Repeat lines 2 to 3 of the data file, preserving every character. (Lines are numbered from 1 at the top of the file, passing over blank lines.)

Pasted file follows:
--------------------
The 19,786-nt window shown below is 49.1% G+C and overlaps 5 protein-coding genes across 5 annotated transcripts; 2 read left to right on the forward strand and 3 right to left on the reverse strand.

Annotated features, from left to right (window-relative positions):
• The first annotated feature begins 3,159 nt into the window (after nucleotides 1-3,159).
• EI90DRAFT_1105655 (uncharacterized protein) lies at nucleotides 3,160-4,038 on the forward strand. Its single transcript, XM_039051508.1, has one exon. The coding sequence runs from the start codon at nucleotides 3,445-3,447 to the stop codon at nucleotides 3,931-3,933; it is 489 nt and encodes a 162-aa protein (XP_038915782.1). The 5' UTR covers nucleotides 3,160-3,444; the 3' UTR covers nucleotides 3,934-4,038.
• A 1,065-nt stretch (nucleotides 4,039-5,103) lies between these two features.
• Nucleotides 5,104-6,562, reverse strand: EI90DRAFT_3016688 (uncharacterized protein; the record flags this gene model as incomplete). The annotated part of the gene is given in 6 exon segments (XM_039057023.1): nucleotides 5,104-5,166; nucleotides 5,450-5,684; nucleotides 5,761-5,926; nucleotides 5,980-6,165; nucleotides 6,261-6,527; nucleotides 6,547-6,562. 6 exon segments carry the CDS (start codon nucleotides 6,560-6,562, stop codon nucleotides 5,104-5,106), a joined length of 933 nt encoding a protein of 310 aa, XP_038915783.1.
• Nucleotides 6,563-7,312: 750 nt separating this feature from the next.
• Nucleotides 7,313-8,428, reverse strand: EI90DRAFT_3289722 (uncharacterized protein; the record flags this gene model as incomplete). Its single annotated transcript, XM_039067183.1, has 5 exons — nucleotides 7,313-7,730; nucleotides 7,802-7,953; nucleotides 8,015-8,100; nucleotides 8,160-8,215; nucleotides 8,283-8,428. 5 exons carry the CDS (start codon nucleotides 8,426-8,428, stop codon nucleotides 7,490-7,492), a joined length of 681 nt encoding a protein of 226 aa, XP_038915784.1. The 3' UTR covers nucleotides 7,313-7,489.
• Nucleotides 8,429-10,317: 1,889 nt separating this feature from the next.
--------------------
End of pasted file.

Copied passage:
Annotated features, from left to right (window-relative positions):
• The first annotated feature begins 3,159 nt into the window (after nucleotides 1-3,159).